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Korean activist braces for `storm of fascism'

By PAUL BAYLIS, Asahi Shimbun News Service

`In my life, this is the worst moment I have known in terms of social intolerance.'

Shin Sugok was 20 when she made a mistake that changed her life. She stepped through the wrong door at the offices of advertising giant Hakuhodo Inc. into a room where they were holding interviews for members of a special advertising team. Before she knew it, she was being asked why she thought she was qualified for such an important and prestigious job.

``I'm just a cheerful Korean,'' she said, charming the interviewers and winning a four-month position, which eventually stretched out to four years.

It was pivotal experience that launched Shin, a poor, uneducated Korean girl, into a life of success and prominence. She parlayed the experience into a career as a businesswoman, consultant, media commentator, writer and one of the most outspoken activists for minority and women's rights in Japan.

Yet the tenacity with which she takes on the system seems a contrast with the personable way she builds relationships. Before a recent media interview at her office in Tokyo's Ginza district, a group of influential women-former politicians, journalists and activists-came spilling into the hall, laughing and hugging one another, promising to ``go for it'' and support each other through thick and thin.

But despite the support she gets from many quarters, Shin says society is entering ``a storm of fascism'' that will pass only after a struggle from within and concerted pressure from abroad.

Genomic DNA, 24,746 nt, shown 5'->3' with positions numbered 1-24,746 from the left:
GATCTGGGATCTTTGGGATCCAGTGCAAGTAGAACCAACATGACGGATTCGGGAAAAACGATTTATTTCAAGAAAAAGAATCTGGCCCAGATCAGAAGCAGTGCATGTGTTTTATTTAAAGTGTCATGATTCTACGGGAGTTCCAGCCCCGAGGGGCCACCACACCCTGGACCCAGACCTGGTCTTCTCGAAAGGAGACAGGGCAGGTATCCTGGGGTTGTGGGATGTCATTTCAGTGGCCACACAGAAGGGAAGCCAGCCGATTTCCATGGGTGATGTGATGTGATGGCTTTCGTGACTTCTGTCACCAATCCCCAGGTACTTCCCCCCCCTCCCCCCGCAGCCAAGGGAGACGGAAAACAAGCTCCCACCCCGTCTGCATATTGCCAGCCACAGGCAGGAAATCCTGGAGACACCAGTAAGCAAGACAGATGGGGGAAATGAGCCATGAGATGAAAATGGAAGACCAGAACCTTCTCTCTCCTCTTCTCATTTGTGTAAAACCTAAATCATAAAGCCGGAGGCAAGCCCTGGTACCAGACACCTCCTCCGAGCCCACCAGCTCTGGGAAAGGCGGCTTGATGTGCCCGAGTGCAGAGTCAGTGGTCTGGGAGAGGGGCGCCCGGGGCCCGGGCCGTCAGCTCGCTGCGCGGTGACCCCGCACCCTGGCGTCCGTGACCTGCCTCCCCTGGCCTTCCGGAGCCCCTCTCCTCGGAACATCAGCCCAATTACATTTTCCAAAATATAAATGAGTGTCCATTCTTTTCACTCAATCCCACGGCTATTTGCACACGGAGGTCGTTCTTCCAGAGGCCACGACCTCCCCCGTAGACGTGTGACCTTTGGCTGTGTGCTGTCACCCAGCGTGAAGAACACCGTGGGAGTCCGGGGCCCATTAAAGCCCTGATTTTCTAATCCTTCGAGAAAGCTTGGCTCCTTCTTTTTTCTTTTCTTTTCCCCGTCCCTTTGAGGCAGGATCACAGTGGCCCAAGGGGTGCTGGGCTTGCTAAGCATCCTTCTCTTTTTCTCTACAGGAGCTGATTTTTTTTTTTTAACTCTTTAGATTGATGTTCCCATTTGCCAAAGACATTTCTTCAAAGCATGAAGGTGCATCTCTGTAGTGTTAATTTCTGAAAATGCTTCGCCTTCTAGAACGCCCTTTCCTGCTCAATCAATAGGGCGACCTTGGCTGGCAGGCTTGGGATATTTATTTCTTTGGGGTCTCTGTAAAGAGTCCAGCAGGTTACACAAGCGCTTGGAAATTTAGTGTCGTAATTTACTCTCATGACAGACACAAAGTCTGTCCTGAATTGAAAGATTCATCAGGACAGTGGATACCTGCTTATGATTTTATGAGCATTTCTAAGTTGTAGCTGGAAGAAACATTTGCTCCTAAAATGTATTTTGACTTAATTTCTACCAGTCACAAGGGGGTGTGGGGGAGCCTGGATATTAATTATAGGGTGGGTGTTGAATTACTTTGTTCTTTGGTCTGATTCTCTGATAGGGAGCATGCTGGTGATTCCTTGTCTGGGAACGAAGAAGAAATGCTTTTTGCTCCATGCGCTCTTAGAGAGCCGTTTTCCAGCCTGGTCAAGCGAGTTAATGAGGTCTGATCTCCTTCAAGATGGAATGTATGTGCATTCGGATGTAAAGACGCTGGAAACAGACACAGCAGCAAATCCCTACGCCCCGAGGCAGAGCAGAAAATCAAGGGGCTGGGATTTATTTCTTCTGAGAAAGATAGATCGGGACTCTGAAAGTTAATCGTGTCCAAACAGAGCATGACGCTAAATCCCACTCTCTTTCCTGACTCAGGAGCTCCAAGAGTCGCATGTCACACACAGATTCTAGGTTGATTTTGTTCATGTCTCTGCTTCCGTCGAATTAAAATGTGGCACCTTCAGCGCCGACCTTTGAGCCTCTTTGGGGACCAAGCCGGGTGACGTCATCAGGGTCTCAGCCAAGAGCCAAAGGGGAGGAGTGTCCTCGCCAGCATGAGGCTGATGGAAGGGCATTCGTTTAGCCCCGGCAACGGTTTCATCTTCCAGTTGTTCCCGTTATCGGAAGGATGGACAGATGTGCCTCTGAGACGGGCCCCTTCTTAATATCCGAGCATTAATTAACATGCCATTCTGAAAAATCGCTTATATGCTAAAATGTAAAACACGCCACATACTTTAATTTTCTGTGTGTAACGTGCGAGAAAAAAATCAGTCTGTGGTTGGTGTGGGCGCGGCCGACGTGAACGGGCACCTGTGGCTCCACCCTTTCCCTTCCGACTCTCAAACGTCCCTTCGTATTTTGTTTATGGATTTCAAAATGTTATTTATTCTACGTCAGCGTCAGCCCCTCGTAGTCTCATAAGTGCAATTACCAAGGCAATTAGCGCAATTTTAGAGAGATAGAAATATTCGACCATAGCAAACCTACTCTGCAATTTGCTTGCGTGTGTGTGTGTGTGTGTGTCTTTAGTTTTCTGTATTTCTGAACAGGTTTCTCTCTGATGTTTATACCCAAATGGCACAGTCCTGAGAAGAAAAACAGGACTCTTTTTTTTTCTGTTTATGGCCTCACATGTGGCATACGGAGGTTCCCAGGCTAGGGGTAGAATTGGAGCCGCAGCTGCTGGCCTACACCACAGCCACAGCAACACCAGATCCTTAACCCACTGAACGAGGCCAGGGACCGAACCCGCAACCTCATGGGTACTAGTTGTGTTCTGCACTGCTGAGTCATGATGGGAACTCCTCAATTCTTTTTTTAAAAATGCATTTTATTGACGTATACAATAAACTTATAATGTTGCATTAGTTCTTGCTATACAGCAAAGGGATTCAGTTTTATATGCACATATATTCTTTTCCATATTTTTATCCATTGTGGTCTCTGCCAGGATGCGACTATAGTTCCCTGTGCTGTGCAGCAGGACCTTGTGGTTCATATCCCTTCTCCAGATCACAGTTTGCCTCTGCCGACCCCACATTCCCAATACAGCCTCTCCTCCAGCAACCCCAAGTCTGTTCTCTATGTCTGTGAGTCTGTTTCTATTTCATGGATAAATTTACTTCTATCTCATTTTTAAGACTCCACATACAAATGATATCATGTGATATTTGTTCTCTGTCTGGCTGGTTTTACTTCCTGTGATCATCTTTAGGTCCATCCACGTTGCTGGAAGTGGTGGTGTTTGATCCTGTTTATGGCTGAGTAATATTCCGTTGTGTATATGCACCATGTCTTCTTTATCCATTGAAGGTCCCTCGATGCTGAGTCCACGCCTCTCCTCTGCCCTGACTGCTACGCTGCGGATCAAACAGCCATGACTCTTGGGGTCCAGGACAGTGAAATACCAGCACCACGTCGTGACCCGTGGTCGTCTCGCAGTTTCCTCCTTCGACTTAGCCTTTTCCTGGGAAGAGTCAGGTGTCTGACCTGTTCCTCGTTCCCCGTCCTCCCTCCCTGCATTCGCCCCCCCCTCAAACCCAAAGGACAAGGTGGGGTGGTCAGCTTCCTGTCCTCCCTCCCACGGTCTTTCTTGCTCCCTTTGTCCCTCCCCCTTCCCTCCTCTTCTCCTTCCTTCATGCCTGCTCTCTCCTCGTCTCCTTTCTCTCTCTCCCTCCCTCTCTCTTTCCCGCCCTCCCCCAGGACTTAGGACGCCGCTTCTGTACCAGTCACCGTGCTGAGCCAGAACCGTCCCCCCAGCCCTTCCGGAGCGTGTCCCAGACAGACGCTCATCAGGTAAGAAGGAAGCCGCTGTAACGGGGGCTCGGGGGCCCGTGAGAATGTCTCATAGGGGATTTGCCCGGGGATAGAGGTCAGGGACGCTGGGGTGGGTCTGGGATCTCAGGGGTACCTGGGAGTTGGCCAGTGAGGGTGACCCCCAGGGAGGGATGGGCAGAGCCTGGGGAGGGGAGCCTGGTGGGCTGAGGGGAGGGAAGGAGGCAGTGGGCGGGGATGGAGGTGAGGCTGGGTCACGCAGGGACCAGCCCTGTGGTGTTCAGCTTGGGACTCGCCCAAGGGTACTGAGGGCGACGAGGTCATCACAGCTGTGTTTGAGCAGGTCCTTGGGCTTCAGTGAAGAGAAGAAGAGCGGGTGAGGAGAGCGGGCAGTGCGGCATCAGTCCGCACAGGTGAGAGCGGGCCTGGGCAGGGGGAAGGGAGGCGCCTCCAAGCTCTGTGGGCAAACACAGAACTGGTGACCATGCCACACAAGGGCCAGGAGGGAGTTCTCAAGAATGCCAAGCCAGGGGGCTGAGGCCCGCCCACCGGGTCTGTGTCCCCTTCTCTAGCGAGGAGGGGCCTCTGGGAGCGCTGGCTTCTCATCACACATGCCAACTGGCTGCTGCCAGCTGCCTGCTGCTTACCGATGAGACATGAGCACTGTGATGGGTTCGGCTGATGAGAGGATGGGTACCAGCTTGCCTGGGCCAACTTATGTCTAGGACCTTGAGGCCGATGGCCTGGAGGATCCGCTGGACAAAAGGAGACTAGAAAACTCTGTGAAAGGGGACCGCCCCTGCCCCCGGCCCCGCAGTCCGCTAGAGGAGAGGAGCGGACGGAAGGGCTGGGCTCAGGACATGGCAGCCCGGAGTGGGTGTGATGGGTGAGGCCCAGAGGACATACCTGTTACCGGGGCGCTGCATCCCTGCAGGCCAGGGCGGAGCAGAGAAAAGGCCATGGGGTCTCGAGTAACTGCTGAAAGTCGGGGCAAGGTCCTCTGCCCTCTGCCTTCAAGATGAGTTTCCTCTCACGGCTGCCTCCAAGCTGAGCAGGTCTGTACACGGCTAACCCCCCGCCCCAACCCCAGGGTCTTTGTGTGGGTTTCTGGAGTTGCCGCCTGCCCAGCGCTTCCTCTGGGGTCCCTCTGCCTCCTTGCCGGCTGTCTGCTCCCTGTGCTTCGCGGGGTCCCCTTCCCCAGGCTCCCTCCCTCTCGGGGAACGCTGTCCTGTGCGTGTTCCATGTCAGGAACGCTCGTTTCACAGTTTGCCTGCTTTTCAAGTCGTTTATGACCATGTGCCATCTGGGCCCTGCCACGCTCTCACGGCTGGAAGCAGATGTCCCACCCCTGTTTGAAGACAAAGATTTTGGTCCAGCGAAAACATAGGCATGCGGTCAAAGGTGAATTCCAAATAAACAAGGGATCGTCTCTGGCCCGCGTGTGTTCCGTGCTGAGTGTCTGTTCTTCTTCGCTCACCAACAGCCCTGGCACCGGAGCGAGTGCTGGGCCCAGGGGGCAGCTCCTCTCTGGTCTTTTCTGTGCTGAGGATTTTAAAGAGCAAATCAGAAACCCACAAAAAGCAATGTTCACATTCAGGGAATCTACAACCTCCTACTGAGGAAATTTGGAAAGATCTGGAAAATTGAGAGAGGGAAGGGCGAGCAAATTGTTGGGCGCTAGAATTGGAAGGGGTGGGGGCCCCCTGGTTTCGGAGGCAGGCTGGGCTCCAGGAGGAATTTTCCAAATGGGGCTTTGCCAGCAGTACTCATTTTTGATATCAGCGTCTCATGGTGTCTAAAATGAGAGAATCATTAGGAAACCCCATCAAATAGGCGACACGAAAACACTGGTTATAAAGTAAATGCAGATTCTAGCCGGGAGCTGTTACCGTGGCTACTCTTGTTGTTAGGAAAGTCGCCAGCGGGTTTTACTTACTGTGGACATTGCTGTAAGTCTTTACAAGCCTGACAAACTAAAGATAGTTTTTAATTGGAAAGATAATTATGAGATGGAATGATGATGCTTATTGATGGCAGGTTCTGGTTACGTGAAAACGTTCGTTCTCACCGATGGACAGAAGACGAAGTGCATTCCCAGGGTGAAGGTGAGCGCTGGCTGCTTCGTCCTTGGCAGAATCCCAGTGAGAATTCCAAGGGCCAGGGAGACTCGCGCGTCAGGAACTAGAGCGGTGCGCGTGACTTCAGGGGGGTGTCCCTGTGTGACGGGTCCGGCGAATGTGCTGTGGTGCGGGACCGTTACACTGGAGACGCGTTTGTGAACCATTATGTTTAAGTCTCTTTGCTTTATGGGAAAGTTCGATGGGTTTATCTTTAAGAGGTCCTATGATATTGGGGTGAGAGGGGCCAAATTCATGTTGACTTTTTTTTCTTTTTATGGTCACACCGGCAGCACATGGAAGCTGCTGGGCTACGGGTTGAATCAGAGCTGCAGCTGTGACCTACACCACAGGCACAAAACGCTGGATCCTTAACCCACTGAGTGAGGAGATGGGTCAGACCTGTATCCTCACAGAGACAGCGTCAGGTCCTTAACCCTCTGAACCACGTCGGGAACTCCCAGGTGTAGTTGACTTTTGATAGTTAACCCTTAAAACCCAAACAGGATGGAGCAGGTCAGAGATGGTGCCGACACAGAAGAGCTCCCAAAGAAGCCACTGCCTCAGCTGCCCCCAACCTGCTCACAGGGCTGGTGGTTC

``The most frequent words I hear these days are `kaere' (go home), and `Don't stay in someone else's country if all you are going to do is complain.' But I have nowhere to go home to,'' she said.

A third-generation Korean resident, Shin's grandparents came to Japan as laborers at the end of the first decade of the last century. Born in 1959, she grew up poor, one of four children in a family that moved around a lot in the 1960s and '70s-Tokyo, Odawara, Osaka. Her parents did ``whatever they could to eat,'' her father working for a time in the printing industry.

Shin herself started working at 6, making deliveries for the yogurt-drink maker Yakult. At 12, she started working as a child model, and her formal education ended after the second year of elementary school.

Throughout childhood, she was encouraged to hide her Korean identity. When she was 8, a local official turned her away from participating in a neighborhood festival because she was a ``foreigner.'' When she transferred from a Japanese school to a Korean one, the Korean students attacked her for having come from an ``enemy school.'' She went by the Japanese name Setsuko Niiyama until she was 20, when finally, she decided not to ``hide from the truth'' any longer.

She considers her four years with Hakuhodo to be her real education. The experience taught the skills of presentation, persuasion, relationship-building and negotiation. She even credits Hakuhodo with teaching her to read and write.

``Even as a child, I could speak as an adult, although I knew almost nothing about reading and writing,'' she said. ``I learned everything through business.''

In 1985, she set up her own management and training company, Kogasha. In 1996, she opened Shin Professional Studio, which specializes in developing the professional abilities of women and promoting opportunities for women in the workplace. Despite considering herself a ``businesswoman,'' rather than an activist, Shin lectures widely, comments on radio and television, and writes for a variety of publications on topics from AIDS to gender and minority discrimination.

She has written books on these subjects and has served on committees advising the Tokyo and Kanagawa prefectural governments.

``I am a businesswoman, but my business is tied to education,'' she said. ``The money I make through business should go back into society. I know what it's like to be on the bottom, so I know how important it is to give something back.''

Asked whether she makes a lot of money, she said: ``Yes, a lot. I get 50,000 yen for one lecture.''

Yet there was a time when Shin was less interested in changing the system than in joining it.